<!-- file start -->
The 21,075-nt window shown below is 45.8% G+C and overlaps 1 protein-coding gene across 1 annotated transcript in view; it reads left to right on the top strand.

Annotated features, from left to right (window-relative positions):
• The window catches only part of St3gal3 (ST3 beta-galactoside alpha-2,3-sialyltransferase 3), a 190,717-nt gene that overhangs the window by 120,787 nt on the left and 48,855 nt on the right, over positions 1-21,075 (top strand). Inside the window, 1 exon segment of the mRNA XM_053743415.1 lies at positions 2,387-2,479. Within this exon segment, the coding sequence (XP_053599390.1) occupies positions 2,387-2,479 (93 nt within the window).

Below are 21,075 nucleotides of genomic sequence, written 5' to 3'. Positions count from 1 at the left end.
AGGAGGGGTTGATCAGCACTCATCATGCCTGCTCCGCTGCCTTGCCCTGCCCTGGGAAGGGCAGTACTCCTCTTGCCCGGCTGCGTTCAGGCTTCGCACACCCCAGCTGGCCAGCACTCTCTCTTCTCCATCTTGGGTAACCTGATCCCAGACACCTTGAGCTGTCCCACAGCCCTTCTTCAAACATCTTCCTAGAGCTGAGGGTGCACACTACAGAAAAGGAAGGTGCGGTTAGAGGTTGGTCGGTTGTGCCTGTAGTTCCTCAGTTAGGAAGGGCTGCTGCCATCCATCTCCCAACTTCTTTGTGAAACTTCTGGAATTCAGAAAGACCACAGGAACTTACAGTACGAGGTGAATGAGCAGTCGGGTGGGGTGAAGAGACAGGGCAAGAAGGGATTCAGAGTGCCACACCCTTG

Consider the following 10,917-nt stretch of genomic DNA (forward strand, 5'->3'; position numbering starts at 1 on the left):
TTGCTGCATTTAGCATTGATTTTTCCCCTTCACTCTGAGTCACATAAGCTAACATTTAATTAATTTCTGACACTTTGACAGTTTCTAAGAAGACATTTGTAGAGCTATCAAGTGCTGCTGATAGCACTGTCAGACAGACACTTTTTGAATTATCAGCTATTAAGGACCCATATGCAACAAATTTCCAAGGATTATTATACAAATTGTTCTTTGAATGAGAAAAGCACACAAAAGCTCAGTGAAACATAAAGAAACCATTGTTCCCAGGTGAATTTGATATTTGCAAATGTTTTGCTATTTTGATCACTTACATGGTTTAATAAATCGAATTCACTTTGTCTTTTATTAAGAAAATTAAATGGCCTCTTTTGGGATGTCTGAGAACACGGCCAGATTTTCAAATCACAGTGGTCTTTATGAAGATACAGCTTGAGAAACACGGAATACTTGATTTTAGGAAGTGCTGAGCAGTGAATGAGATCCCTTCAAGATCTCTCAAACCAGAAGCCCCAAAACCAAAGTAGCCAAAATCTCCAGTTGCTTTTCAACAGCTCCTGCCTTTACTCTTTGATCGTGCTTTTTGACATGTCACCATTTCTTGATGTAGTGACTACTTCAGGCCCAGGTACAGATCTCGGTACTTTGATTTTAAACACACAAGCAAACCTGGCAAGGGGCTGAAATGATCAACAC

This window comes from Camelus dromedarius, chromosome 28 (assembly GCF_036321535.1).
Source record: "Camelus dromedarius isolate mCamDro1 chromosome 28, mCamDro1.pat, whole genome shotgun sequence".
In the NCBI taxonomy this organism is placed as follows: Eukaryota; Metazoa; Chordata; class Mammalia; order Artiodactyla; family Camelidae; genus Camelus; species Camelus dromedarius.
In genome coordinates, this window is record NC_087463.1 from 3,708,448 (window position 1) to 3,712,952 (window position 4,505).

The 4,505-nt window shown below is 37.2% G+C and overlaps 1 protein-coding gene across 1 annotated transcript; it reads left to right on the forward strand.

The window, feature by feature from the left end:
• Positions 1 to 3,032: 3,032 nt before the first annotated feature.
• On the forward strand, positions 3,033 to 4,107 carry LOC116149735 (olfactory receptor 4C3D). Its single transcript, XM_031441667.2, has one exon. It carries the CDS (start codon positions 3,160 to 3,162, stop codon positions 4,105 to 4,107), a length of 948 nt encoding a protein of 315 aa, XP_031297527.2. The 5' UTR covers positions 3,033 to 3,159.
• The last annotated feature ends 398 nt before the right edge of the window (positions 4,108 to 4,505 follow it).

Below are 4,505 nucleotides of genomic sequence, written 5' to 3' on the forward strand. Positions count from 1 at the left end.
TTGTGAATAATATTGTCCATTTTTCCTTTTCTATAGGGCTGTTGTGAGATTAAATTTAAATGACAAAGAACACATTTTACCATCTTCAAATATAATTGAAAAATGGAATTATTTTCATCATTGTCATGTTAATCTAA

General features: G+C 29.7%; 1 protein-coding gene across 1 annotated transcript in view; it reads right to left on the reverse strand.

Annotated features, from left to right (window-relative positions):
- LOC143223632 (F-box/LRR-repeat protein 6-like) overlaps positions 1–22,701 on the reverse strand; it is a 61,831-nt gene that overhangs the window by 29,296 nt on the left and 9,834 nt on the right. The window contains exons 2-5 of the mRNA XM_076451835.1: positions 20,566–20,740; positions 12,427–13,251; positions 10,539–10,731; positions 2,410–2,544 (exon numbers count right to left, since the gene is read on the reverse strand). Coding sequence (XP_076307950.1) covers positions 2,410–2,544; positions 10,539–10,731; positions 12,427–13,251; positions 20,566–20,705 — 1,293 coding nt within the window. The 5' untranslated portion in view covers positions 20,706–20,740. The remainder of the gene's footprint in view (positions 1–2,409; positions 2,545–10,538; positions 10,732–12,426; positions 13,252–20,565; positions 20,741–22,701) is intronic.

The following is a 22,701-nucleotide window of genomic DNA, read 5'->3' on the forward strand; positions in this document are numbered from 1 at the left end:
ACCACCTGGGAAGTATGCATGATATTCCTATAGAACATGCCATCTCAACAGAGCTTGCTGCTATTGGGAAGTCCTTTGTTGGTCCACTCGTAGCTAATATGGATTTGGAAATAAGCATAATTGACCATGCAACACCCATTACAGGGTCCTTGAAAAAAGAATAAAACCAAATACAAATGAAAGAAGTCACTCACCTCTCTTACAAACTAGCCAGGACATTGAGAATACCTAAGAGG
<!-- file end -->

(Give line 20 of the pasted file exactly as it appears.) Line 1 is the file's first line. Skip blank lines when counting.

Annotated features, from left to right (window-relative positions):